A new era: Britain's new coins unveiled
Volume 45, Number 5, May 2008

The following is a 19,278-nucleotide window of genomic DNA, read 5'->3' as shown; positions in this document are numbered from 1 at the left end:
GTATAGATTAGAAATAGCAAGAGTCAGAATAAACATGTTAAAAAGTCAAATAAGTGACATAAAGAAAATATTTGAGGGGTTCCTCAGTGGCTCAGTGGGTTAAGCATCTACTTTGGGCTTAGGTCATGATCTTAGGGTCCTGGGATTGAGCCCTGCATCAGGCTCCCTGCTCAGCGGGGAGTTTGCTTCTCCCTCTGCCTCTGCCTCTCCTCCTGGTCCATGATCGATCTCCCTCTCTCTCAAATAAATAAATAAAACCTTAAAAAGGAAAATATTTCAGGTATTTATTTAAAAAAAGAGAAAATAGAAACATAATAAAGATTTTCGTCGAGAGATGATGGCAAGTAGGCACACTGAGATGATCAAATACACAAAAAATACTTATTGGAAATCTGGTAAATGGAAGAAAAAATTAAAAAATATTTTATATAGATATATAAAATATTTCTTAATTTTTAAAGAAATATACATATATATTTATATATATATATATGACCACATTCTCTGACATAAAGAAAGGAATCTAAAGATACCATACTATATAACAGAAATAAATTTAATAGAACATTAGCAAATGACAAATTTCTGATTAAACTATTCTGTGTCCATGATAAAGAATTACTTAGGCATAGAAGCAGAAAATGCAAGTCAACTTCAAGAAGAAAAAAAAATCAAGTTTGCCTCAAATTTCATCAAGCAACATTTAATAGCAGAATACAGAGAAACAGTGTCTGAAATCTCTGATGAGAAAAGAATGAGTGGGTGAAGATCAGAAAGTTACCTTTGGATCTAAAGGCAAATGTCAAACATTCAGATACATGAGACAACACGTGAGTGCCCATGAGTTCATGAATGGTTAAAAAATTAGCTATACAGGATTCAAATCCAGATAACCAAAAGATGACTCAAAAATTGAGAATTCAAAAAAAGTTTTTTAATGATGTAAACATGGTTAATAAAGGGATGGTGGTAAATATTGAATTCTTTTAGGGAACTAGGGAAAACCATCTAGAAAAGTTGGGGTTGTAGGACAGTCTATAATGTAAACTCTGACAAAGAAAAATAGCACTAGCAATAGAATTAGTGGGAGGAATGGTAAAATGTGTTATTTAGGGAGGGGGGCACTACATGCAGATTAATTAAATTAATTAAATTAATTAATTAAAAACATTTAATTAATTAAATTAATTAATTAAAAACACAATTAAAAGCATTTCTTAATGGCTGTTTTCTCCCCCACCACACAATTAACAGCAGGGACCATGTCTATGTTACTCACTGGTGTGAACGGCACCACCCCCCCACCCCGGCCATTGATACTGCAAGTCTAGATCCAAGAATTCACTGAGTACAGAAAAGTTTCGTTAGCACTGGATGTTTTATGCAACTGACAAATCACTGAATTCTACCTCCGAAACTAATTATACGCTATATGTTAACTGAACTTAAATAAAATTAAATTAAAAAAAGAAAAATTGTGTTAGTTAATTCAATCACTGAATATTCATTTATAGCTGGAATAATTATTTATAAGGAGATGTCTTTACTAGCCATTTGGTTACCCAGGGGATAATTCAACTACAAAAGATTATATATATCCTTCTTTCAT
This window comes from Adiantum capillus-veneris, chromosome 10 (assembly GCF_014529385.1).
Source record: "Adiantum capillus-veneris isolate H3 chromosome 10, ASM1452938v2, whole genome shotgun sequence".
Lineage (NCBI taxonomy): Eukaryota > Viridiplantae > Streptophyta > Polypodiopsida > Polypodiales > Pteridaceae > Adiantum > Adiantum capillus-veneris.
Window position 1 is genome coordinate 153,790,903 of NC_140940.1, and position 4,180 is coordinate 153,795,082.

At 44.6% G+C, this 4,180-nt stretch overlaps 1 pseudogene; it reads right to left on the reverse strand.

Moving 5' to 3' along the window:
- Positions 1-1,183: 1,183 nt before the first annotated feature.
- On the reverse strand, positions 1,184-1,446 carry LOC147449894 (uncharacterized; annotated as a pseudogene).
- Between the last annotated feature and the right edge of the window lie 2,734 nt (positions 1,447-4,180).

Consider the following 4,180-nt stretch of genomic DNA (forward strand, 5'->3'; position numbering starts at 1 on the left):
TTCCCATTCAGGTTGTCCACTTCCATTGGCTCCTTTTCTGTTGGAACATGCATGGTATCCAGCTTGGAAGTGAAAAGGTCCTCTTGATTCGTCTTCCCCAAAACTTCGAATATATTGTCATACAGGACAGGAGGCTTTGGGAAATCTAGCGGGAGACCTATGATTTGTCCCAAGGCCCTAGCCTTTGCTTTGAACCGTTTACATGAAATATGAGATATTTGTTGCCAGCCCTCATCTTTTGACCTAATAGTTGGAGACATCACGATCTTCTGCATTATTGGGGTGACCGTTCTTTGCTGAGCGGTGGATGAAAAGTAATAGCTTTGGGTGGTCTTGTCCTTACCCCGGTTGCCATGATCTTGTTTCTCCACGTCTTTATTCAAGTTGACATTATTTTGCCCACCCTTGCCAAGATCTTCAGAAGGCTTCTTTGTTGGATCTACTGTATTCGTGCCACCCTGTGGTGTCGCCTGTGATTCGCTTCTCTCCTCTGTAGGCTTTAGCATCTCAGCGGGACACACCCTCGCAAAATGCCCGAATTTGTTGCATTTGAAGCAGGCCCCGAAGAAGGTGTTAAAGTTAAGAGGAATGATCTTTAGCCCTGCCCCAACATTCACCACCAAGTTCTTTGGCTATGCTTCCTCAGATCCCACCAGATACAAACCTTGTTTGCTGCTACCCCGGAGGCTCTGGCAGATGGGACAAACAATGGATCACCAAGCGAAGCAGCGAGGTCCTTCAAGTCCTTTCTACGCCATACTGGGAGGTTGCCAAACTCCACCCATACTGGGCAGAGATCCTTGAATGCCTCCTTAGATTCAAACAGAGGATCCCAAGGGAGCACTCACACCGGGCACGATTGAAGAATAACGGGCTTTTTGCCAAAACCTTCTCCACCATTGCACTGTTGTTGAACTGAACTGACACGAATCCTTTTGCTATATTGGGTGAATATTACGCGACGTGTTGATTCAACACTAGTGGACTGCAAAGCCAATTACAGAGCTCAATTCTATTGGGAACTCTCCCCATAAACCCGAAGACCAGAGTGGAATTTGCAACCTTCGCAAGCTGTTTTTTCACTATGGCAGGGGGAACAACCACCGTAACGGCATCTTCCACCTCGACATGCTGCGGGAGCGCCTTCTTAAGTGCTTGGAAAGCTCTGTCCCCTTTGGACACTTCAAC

A fist full of pennies... So they’ve been unveiled: the designs that will grace the reverses of British coinage for years to come. In a bold move on the part of the Royal Mint the new coins no longer depict a complete image on each one (with the exception of the £1 coin) but instead make up a “jigsaw puzzle”, with the picture that emerges when all the coins are placed together being that of the Royal Shield of Arms. The Good All those who were worried that the new coins would ignore our history and heritage can breathe a sigh of relief. The Royal Shield of Arms is nothing if not “historical”—and has a serious numismatic pedigree (having first appeared on the coinage of Edward III and regularly throughout history since). Those who wanted fresh and bold new designs will also be happy—there is no doubt that this ground-breaking design is both innovative and contemporary. Indeed it is a brilliant concept, used before on stamps but never on British coinage and it has been very well executed. However, all is not as rosy as the Royal Mint might hope. The Bad The fact that the coins work as a set cannot be in doubt. The pack we received at the press launch was well put together and showed the coins as the designer, Matthew Dent, a graphic designer born in Wales but working in London intended, as a “jigsaw” making up the overall picture of the Royal Arms. But do these coins work as individual numismatic pieces? Is each design strong enough to stand alone, as coins must? Whilst they undoubtedly work as a whole, as parts they lack a certain something and although the design of each piece is well done as far as it goes, they aren’t ever going to be classics as individual coins. In years to come will we be looking back and seeing the bottom of the third lion of England and the top of the Irish harp as depicted on the new penny in the same way as we viewed the wren on the farthing, the thrift on the threepence or, dare I say it, Britannia? Will the backsides of the lions and the apparent fleur de lys (actually part of the Scottish “quarter” of the shield) as seen on the twenty pence coin be greeted with the same enthusiasm as the classic design of the old twenty pence unveiled in 1982? I somehow doubt it, and whilst the coins are brilliant when brought together they do lack a certain something when jangling around loose in the pocket! The designer said that he envisaged people sitting in pubs putting them together as a set and he saw children playing with them as they would a puzzle. That’s all very well, but how long will such novelty last? How long will it be before the concept is forgotten and the coins are simply viewed as bits of metal with no individual identity at all? And what of the £2 coin? Having only been introduced in 1997 it wasn’t part of this design process and now, with the coins fitting so nicely together as they do, it really does seem out of place. And the ugly Sadly, there are some more serious issues than whether or not the coins just look nice. The fact that there is no numeral anywhere in sight is an odd decision and rightly questioned. After all, if you’re a foreign visitor (or even an immigrant) and English is not your first language, how will you know what denomination you’re spending? And the lack of a Welsh symbol is already raising a few eyebrows—we know why it’s not there... there is no Welsh symbol on the Royal Shield of Arms. But it’s causing more than a little dissent, especially considering the coins were designed by a Welshman and minted in Wales. The question of why the Royal Shield was chosen knowing that Wales isn’t on there, will not simply go away. The inclusion of the 1p and 2p in the overall design also crushes the hopes of those who have been campaigning for the demise of our smaller denominations (after all, to withdraw them now would be to negate the new look) and of course the argument about Britannia no longer featuring will run and run. Of course, the Royal Mint were never going to please everyone and there will always be as many ready to condemn their efforts as praise them. As for me, do I like the coins? Yes I do. They are clean, fresh and as a “set” aesthetically pleasing. The design concept, as I said, is a brilliant one. Are they classics of numismatics? On that score I’m not so sure.
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